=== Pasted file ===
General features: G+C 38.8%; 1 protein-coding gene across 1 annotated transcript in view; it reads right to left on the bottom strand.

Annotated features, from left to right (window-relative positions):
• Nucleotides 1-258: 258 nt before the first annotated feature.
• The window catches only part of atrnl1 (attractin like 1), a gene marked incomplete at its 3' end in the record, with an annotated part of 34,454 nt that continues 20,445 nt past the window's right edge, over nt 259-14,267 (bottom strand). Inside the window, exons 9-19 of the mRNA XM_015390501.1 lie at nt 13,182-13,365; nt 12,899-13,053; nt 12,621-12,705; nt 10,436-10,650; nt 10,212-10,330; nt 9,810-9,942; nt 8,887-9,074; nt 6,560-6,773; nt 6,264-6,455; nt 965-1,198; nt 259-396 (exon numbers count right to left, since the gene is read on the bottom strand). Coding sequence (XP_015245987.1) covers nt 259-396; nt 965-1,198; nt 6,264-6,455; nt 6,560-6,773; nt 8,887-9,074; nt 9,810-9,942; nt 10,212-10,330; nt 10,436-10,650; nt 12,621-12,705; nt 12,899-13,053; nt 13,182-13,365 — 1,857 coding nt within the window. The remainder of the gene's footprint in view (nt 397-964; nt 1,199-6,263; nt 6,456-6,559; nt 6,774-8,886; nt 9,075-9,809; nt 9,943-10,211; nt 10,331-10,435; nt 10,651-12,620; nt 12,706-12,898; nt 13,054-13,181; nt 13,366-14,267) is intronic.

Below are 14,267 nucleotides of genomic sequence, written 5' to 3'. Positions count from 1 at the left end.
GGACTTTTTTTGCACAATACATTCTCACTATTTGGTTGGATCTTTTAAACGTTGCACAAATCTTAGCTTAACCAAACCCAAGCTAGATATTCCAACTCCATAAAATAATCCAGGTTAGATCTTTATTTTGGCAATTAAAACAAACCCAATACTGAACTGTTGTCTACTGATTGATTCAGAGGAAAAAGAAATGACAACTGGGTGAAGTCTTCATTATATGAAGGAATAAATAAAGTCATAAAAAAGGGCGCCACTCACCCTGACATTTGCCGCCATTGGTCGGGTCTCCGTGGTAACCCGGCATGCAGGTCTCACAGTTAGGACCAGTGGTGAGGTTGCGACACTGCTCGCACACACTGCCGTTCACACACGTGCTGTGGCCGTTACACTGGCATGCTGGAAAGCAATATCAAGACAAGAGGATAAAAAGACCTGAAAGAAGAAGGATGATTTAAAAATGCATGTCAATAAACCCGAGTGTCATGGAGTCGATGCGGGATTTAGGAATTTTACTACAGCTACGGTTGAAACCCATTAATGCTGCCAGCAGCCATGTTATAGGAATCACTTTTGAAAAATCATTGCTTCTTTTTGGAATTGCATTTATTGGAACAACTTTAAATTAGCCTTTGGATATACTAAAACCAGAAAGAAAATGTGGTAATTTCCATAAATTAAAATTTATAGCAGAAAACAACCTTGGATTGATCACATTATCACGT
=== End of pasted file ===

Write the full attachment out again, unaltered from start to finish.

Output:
General features: G+C 38.8%; 1 protein-coding gene across 1 annotated transcript in view; it reads right to left on the bottom strand.

Annotated features, from left to right (window-relative positions):
• Nucleotides 1-258: 258 nt before the first annotated feature.
• The window catches only part of atrnl1 (attractin like 1), a gene marked incomplete at its 3' end in the record, with an annotated part of 34,454 nt that continues 20,445 nt past the window's right edge, over nt 259-14,267 (bottom strand). Inside the window, exons 9-19 of the mRNA XM_015390501.1 lie at nt 13,182-13,365; nt 12,899-13,053; nt 12,621-12,705; nt 10,436-10,650; nt 10,212-10,330; nt 9,810-9,942; nt 8,887-9,074; nt 6,560-6,773; nt 6,264-6,455; nt 965-1,198; nt 259-396 (exon numbers count right to left, since the gene is read on the bottom strand). Coding sequence (XP_015245987.1) covers nt 259-396; nt 965-1,198; nt 6,264-6,455; nt 6,560-6,773; nt 8,887-9,074; nt 9,810-9,942; nt 10,212-10,330; nt 10,436-10,650; nt 12,621-12,705; nt 12,899-13,053; nt 13,182-13,365 — 1,857 coding nt within the window. The remainder of the gene's footprint in view (nt 397-964; nt 1,199-6,263; nt 6,456-6,559; nt 6,774-8,886; nt 9,075-9,809; nt 9,943-10,211; nt 10,331-10,435; nt 10,651-12,620; nt 12,706-12,898; nt 13,054-13,181; nt 13,366-14,267) is intronic.

Below are 14,267 nucleotides of genomic sequence, written 5' to 3'. Positions count from 1 at the left end.
GGACTTTTTTTGCACAATACATTCTCACTATTTGGTTGGATCTTTTAAACGTTGCACAAATCTTAGCTTAACCAAACCCAAGCTAGATATTCCAACTCCATAAAATAATCCAGGTTAGATCTTTATTTTGGCAATTAAAACAAACCCAATACTGAACTGTTGTCTACTGATTGATTCAGAGGAAAAAGAAATGACAACTGGGTGAAGTCTTCATTATATGAAGGAATAAATAAAGTCATAAAAAAGGGCGCCACTCACCCTGACATTTGCCGCCATTGGTCGGGTCTCCGTGGTAACCCGGCATGCAGGTCTCACAGTTAGGACCAGTGGTGAGGTTGCGACACTGCTCGCACACACTGCCGTTCACACACGTGCTGTGGCCGTTACACTGGCATGCTGGAAAGCAATATCAAGACAAGAGGATAAAAAGACCTGAAAGAAGAAGGATGATTTAAAAATGCATGTCAATAAACCCGAGTGTCATGGAGTCGATGCGGGATTTAGGAATTTTACTACAGCTACGGTTGAAACCCATTAATGCTGCCAGCAGCCATGTTATAGGAATCACTTTTGAAAAATCATTGCTTCTTTTTGGAATTGCATTTATTGGAACAACTTTAAATTAGCCTTTGGATATACTAAAACCAGAAAGAAAATGTGGTAATTTCCATAAATTAAAATTTATAGCAGAAAACAACCTTGGATTGATCACATTATCACGT